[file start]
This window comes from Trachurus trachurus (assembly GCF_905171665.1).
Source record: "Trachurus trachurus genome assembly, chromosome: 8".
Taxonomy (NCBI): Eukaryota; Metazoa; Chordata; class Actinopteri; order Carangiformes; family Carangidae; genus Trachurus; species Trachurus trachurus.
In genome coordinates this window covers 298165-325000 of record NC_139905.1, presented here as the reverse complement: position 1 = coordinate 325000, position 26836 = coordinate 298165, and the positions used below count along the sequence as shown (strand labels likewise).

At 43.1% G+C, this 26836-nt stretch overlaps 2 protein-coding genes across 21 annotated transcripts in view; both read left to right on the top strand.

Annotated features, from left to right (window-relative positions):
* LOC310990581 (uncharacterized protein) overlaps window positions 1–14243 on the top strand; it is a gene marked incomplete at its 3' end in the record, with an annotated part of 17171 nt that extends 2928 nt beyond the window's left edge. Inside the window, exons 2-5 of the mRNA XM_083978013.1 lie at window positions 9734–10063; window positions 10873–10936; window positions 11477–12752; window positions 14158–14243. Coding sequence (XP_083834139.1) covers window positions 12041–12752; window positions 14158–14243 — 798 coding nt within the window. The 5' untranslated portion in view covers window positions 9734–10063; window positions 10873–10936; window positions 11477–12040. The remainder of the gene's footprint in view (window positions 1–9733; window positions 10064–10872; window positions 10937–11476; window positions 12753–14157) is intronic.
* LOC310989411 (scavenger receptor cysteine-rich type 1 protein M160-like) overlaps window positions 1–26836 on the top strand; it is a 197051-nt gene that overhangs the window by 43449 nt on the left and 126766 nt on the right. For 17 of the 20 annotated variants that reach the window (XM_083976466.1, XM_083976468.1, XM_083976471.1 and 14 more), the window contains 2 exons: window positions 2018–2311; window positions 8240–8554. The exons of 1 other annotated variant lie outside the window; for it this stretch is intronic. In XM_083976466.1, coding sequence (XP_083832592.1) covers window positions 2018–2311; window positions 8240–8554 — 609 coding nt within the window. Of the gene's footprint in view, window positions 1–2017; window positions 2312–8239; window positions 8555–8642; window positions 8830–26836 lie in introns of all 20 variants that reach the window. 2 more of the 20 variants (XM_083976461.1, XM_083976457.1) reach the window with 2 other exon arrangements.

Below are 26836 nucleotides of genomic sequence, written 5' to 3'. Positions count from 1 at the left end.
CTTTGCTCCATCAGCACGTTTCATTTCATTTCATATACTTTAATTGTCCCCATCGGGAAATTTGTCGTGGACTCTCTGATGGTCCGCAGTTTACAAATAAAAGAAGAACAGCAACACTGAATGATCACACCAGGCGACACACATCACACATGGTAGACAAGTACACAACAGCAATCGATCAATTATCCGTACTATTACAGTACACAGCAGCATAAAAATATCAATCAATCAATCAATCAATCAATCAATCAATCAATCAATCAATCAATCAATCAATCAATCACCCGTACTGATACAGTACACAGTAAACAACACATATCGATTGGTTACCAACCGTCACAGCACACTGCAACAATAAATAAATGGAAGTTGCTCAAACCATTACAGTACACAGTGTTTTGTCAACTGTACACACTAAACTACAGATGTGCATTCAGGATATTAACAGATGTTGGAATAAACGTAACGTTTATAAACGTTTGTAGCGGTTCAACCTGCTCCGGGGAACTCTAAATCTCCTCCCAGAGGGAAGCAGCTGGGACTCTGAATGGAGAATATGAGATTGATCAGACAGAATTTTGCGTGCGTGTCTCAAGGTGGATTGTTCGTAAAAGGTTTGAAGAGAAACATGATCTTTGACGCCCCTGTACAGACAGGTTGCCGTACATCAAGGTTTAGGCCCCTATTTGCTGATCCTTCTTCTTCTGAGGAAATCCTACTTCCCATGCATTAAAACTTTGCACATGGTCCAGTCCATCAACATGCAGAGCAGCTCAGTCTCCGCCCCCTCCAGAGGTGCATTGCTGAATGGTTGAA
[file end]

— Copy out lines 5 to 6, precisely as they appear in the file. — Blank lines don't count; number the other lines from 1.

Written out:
At 43.1% G+C, this 26836-nt stretch overlaps 2 protein-coding genes across 21 annotated transcripts in view; both read left to right on the top strand.

Annotated features, from left to right (window-relative positions):